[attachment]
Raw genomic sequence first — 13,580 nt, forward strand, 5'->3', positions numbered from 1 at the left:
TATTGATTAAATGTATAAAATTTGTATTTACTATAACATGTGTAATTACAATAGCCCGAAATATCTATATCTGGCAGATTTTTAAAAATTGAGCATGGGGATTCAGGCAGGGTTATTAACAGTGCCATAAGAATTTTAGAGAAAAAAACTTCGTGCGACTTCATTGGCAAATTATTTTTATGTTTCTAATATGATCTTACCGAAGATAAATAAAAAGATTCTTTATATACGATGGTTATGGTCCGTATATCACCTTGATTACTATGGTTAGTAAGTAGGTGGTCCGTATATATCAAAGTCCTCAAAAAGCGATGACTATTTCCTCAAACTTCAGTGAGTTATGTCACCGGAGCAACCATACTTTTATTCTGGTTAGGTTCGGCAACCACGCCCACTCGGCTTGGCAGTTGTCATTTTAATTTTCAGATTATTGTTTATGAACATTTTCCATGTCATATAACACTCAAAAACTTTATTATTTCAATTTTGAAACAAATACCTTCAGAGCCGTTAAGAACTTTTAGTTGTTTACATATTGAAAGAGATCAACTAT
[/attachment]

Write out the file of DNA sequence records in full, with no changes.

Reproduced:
Raw genomic sequence first — 13,580 nt, forward strand, 5'->3', positions numbered from 1 at the left:
TATTGATTAAATGTATAAAATTTGTATTTACTATAACATGTGTAATTACAATAGCCCGAAATATCTATATCTGGCAGATTTTTAAAAATTGAGCATGGGGATTCAGGCAGGGTTATTAACAGTGCCATAAGAATTTTAGAGAAAAAAACTTCGTGCGACTTCATTGGCAAATTATTTTTATGTTTCTAATATGATCTTACCGAAGATAAATAAAAAGATTCTTTATATACGATGGTTATGGTCCGTATATCACCTTGATTACTATGGTTAGTAAGTAGGTGGTCCGTATATATCAAAGTCCTCAAAAAGCGATGACTATTTCCTCAAACTTCAGTGAGTTATGTCACCGGAGCAACCATACTTTTATTCTGGTTAGGTTCGGCAACCACGCCCACTCGGCTTGGCAGTTGTCATTTTAATTTTCAGATTATTGTTTATGAACATTTTCCATGTCATATAACACTCAAAAACTTTATTATTTCAATTTTGAAACAAATACCTTCAGAGCCGTTAAGAACTTTTAGTTGTTTACATATTGAAAGAGATCAACTAT